Hope it all makes sense

Richard Pinnell said...

Hi David

Taku Sugimoto's scores seem to be quite varied, ranging from the loose to the short, but very rigid. An intriguing character all round.

Composition with EAI as a springboard for creativity isn't new but is an area I often enjoy. Its notable that the Kitsune-Hittori disc mentioned above is entirely composed, but without the score its hard to tell to what degree.

This comes back to other arguments elsewhere about how much a musician is happy to explain their influences etc... If I could read and understand the score to K-H it may enlighten me a little more as to what is going on, though in the case of that disc I quite like not knowing.

matt m said...

Looking at the Unami scores posted up by whoever it was via the IHM site, I can imagine that Kitsune-Hitori was generated by very similar instructions. It certainly sounds like it.

One more thing:

"juxtapositions that would not be allowed in a fully improvised setting"

"neither collective improvisation nor composition seem to be able to generate this music"

That might be true right now, but I don't see why there shouldn't come a time when musicians internalise the perversities of music such as this and reproduce it organically. (The way every musician "learns", consciously or not, from listening to concerts and CDs.) I mean, you can always decide to give yourself your own instructions in an improvisation – you don't have to have a Taku supplying them. An improvisation could consist of the following instruction: each musician should give themselves arbitrary rules governing when to play, when to keep silent and what dynamics to use; stick to them doggedly; resist any temptation to improvise.

Jon said...

yeah, this CD seems to me very much like the way that Taku U. prefers to play live these days, similar in structure to the Margarida Garcia duo at ErstQuake a few years back, as Brian said. it also reminds me a bit of Raku Sugifatti, in that it tries to reproduce a very specific improvised aesthetic by means of postproduction, and is very successful at doing so, at least for the first two thirds.

which brings me to my main point: I don't quite get why no one mentions the right turn this record takes about 2/3 of the way in, as I found the music up until then very good and the last third infuriatingly grating and annoying. are people really that accepting, or is this my own issue?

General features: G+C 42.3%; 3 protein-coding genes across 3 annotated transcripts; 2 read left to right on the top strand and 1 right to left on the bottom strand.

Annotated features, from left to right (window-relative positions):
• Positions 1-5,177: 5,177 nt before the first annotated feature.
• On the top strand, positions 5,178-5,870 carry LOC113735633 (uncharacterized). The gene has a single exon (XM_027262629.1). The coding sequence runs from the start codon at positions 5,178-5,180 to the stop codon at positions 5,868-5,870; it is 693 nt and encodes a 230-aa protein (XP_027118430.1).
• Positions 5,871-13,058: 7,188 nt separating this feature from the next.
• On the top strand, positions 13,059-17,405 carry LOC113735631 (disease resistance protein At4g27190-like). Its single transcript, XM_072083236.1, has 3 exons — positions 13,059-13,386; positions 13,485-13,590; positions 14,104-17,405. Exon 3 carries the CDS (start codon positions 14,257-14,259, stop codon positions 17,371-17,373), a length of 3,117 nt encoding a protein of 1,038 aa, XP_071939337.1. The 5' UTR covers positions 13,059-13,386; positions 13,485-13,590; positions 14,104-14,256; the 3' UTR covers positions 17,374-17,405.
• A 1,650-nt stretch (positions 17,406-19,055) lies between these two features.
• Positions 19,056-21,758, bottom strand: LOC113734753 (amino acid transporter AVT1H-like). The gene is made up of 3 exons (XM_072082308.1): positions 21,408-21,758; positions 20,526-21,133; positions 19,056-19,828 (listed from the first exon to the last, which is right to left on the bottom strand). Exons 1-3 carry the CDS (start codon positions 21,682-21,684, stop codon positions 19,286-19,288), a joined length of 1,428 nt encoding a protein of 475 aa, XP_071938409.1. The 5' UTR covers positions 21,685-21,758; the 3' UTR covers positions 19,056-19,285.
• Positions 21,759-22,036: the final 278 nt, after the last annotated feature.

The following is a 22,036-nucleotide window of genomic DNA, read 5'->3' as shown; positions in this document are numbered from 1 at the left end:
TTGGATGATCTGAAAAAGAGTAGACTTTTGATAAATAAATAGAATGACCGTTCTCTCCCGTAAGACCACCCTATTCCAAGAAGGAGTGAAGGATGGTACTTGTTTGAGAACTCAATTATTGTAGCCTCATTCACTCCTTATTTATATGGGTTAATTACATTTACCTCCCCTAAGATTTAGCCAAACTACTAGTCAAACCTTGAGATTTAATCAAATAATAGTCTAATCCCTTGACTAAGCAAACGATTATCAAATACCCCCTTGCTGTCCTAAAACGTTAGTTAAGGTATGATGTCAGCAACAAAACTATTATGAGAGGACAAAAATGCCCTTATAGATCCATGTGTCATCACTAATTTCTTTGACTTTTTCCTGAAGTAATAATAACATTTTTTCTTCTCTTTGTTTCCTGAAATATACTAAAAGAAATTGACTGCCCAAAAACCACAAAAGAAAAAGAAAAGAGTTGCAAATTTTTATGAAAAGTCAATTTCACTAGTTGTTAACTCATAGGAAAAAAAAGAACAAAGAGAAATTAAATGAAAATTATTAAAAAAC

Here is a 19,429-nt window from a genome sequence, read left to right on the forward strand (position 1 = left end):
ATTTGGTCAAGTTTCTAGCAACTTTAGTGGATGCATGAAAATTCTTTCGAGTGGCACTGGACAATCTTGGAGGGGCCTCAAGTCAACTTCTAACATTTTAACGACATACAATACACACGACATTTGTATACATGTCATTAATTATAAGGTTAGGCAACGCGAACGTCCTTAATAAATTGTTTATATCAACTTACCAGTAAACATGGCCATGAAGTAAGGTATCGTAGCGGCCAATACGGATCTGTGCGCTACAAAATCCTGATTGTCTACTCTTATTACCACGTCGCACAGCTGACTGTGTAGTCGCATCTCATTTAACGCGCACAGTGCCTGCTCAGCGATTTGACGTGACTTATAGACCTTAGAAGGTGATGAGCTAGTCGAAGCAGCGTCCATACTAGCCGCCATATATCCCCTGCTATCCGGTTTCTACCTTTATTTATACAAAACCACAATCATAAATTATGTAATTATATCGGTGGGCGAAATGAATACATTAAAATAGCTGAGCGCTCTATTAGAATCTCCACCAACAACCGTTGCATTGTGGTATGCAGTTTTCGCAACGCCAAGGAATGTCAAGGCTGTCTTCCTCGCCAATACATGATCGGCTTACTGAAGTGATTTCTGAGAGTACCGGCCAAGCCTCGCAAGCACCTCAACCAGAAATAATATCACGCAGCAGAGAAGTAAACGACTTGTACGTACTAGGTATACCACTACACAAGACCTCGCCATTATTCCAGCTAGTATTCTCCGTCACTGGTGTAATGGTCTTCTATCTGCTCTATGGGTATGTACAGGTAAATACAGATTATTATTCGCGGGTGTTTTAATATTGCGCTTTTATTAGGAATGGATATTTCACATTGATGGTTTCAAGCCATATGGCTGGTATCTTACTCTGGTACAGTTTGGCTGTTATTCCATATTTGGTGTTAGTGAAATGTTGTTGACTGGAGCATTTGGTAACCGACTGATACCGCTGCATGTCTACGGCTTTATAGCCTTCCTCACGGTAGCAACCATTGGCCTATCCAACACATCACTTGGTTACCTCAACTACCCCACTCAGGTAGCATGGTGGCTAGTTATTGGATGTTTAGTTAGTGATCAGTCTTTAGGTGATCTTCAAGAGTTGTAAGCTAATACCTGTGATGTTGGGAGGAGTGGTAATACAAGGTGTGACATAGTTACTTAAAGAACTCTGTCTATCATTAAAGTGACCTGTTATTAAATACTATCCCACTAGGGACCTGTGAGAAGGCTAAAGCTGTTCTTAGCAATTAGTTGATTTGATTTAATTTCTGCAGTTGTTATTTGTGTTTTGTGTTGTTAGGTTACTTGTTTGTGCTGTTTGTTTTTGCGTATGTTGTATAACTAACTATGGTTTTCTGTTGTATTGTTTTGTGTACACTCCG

Richard Pinnell said...

The last two tracks of the eleven work fine for me, kind of the "ticking" sounds brought to play a lot stronger, and minus any other sounds until the very end. The the ninth track is obviously very hard to listen to though, the ugliness of the sounds leaves me almost nauseous.

So does anyone know for sure to what degree Unami processed the material after the event?

david papapostolou said...

Hi Matt,

was wondering if it was you actually (ie for the others, now i know :)

Probably the main impact of scores is the way they are going to affect the group dynamic, to reconfigure the relationship between performers. This is a point i didn't stress in my previous post but i think this is what is at stakes here. In that sense i would put "Sight" in the same bag: in this case we have an artificial group dynamic resulting from randomness.

Richard Pinnell said...

I haven't time to go into detail right now David as I'm about to walk out the door, but the intention of sight was to avoid randomness. Sure the usual means of collaboration were missing, but what remains is far from random.

david papapostolou said...

"but the intention of sight was to avoid randomness"

i am totally aware of that and couldn't agree more. I think Sight is a great cd and illustrates really well the point i am making.

Let's put it another way then: recently it seems there have been quite a few good cds which success resulted from a re-shaping of the group dynamic traditionally found in improvised music. Agree?

Isn't that fascinating?

Richard Pinnell said...

OK thanks David, that makes more sense to me yes. Sight was about trying to retain the existing group dynamic in quite extraordinary conditions, so yes I guess it worked in a similar way to the kind of open-ended composition we were discussing.